The platform was not planned to be gamified, however, during an open feedback session very few referred to the app as ‘tasking’ or even ‘work’ and highlighted that they found LevelApp very engaging. One user even said he preferred it to playing games on his phone, which goes some way to explain why upwards of 80 per cent of the refugee users asked for “harder games” and requested “new images” in order to learn new words and “keep busy” during downtime.


Refugee users told us that LevelApp:

  • Helped earn money for airtime or local supplies like bread
  • Helped with learning new words in English
  • Prevented boredom and could be done while at home (including when looking after family members)


In addition, early adopters wanted to be part of an outreach “team” to encourage friends and family to onboard (they also asked for branded t-shirts), and one user wanted to know how and when to invite his football team to sign up.

 The Refunite team intends to continue building upon their initial experiences and work closely with users to address outstanding challenges before this service can scale.


Barriers to uptake and challenges ahead:

  • Improving how customers interact with mobile money providers to cash out after tasking could significantly improve the functionality and availability of the system for refugees when it comes time to scale beyond the existing user base.
  • We’ve seen the system uptake much faster amongst young men and so approaches might need to be considered to include even more women refugees.


Like all early innovations, it’s critical to build, assess, learn, iterate – and in humanitarian contexts this needs to start small and ensure the principle of ‘do no harm’ is central to progression. Refunite’s project is doing exactly that. By starting small with a few users, it’s possible to mitigate unintended consequences, quality control images, and task ethically.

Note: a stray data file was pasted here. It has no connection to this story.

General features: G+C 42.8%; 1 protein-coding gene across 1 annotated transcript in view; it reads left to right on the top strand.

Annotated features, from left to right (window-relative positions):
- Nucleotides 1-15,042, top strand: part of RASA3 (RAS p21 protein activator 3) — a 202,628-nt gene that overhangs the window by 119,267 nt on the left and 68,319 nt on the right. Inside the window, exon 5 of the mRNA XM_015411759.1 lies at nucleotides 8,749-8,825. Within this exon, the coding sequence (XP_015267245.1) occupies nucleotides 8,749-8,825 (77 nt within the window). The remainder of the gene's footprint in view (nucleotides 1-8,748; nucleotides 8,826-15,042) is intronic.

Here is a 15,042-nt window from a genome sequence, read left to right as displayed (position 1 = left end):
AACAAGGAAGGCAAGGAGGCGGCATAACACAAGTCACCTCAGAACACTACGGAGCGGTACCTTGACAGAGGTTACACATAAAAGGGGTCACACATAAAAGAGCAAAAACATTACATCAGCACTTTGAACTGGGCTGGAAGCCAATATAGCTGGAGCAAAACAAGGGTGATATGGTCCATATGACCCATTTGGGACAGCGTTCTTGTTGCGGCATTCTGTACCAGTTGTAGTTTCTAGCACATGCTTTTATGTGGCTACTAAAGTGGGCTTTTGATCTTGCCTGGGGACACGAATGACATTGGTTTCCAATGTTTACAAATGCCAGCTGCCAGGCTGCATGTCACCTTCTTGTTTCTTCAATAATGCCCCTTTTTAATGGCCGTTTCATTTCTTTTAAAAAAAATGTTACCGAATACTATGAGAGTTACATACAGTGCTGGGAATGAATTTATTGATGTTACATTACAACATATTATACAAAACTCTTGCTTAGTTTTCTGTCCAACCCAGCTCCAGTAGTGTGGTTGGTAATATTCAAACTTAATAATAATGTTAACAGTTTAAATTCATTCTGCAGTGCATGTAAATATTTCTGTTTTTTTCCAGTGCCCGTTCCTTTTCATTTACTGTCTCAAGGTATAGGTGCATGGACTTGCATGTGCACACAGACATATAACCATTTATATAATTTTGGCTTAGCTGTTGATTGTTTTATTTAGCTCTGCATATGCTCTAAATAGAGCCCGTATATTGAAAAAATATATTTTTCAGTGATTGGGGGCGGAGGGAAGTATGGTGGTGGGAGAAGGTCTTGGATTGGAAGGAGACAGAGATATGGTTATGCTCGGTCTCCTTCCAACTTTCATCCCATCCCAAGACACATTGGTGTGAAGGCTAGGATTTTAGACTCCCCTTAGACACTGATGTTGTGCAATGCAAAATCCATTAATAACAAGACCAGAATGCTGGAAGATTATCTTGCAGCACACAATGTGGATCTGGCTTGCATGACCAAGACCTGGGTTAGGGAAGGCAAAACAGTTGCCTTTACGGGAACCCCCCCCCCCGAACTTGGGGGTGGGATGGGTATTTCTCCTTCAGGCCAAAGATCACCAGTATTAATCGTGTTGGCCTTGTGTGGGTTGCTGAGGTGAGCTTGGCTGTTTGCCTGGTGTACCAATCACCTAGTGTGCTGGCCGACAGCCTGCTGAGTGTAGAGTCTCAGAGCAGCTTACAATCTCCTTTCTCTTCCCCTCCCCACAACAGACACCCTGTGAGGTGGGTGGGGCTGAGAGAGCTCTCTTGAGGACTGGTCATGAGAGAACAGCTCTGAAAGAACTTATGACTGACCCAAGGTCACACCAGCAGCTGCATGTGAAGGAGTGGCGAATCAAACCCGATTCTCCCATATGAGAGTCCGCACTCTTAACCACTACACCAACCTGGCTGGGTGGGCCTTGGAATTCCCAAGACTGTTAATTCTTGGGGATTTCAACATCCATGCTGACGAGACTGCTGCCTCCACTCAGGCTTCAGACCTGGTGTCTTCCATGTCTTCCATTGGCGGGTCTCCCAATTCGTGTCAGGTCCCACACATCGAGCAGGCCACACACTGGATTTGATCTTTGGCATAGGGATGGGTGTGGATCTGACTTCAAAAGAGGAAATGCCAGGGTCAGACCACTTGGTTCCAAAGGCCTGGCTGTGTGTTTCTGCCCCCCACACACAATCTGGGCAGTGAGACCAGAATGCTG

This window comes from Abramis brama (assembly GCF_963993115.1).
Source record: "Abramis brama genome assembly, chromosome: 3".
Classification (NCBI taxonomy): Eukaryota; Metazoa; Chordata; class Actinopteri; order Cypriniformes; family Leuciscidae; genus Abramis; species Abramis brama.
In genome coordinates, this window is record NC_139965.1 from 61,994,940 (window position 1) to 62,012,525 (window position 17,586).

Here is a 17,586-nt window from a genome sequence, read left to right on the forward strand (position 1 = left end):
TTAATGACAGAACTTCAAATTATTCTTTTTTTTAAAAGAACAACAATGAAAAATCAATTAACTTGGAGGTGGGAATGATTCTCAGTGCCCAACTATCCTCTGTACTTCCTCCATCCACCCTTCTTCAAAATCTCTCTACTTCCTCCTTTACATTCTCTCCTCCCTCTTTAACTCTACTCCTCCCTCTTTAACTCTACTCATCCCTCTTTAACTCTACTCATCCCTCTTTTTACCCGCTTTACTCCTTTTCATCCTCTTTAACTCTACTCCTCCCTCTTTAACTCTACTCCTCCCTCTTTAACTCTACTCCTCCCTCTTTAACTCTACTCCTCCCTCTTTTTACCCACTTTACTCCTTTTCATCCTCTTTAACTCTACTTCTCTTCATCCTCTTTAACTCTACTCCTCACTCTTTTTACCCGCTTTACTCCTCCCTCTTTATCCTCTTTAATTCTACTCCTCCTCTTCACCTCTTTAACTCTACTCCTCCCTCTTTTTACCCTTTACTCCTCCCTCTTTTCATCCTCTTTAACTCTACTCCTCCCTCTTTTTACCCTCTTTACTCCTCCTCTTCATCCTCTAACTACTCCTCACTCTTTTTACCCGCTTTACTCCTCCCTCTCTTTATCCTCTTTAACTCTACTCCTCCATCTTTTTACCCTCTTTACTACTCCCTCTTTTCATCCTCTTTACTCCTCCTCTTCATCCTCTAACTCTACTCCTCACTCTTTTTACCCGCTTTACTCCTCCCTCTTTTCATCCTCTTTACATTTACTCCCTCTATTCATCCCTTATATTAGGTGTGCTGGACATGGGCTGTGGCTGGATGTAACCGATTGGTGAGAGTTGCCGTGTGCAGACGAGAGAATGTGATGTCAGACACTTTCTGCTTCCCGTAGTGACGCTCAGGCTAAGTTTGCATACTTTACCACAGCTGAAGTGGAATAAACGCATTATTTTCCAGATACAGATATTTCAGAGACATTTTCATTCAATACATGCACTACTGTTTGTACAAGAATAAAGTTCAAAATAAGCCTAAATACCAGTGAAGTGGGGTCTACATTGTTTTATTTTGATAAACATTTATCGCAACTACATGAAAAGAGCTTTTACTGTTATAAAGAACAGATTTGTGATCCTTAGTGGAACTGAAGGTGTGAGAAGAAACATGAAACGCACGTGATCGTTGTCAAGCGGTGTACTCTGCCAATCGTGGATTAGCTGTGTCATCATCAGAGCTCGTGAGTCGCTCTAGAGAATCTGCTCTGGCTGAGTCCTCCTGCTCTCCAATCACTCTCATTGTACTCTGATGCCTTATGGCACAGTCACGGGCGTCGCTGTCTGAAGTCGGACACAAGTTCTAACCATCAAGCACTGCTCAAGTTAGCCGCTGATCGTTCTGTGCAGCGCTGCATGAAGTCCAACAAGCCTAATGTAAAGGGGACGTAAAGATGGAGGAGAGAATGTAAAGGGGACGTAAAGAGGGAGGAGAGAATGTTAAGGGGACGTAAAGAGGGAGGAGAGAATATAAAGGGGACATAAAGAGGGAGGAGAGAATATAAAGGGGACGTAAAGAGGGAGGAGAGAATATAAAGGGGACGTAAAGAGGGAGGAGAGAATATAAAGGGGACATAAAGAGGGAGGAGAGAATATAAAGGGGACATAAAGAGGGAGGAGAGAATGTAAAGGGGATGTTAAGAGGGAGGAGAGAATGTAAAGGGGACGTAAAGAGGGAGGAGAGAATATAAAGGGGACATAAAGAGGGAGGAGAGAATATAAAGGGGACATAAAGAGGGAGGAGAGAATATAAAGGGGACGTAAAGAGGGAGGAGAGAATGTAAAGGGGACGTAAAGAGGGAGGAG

Statement from the LevelApp team – 30 June 2020:

Within 12 weeks of its release to the Ugandan Google Playstore, LevelApp was installed more than 28,000 times. The application offers an opportunity to complete digital work for smartphone owners with mobile money accounts. Accessing anything beyond initial training tasks depends on their results and equally important the amount of data annotation business LevelApp is commissioned to carry out on behalf of artificial intelligence and machine learning teams. Only the most successful users will receive new tasks from paying LevelApp clients. We would love to have an endless amount of work available to every competent user, but this is unfortunately an unattainable reality given the enormous amount of traction we’ve experienced. The app is no longer available in the Ugandan Playstore and we’ve signed more than 50,000 interested users up to a waitlist before also closing that option. The LevelApp team thanks everyone for their interest in joining its decentralised workforce and hope to relaunch the app to the Google Playstore in the future.


This initiative is currently funded by the UK Department for International Development (DFID), and supported by the GSMA and its members.